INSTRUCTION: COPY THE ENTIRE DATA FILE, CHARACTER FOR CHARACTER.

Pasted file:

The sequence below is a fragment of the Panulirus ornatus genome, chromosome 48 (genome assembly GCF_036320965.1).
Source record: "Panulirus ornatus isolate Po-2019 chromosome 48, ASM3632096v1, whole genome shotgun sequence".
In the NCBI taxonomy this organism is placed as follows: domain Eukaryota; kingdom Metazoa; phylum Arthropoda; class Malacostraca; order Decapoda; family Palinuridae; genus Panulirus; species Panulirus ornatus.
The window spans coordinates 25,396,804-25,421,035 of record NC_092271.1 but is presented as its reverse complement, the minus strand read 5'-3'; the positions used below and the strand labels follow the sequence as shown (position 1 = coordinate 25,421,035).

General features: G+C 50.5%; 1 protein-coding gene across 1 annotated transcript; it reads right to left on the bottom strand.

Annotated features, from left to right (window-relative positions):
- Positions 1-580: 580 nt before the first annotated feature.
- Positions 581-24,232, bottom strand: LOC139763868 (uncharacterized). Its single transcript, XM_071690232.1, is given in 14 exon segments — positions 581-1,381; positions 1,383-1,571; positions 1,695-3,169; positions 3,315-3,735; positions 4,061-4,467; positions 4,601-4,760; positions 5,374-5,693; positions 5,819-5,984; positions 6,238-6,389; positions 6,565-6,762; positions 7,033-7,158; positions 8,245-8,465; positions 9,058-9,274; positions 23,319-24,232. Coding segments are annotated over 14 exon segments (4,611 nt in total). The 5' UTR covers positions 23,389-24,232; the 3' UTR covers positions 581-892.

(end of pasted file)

The sequence below is a fragment of the Panulirus ornatus genome, chromosome 48 (genome assembly GCF_036320965.1).
Source record: "Panulirus ornatus isolate Po-2019 chromosome 48, ASM3632096v1, whole genome shotgun sequence".
In the NCBI taxonomy this organism is placed as follows: domain Eukaryota; kingdom Metazoa; phylum Arthropoda; class Malacostraca; order Decapoda; family Palinuridae; genus Panulirus; species Panulirus ornatus.
The window spans coordinates 25,396,804-25,421,035 of record NC_092271.1 but is presented as its reverse complement, the minus strand read 5'-3'; the positions used below and the strand labels follow the sequence as shown (position 1 = coordinate 25,421,035).

General features: G+C 50.5%; 1 protein-coding gene across 1 annotated transcript; it reads right to left on the bottom strand.

Annotated features, from left to right (window-relative positions):
- Positions 1-580: 580 nt before the first annotated feature.
- Positions 581-24,232, bottom strand: LOC139763868 (uncharacterized). Its single transcript, XM_071690232.1, is given in 14 exon segments — positions 581-1,381; positions 1,383-1,571; positions 1,695-3,169; positions 3,315-3,735; positions 4,061-4,467; positions 4,601-4,760; positions 5,374-5,693; positions 5,819-5,984; positions 6,238-6,389; positions 6,565-6,762; positions 7,033-7,158; positions 8,245-8,465; positions 9,058-9,274; positions 23,319-24,232. Coding segments are annotated over 14 exon segments (4,611 nt in total). The 5' UTR covers positions 23,389-24,232; the 3' UTR covers positions 581-892.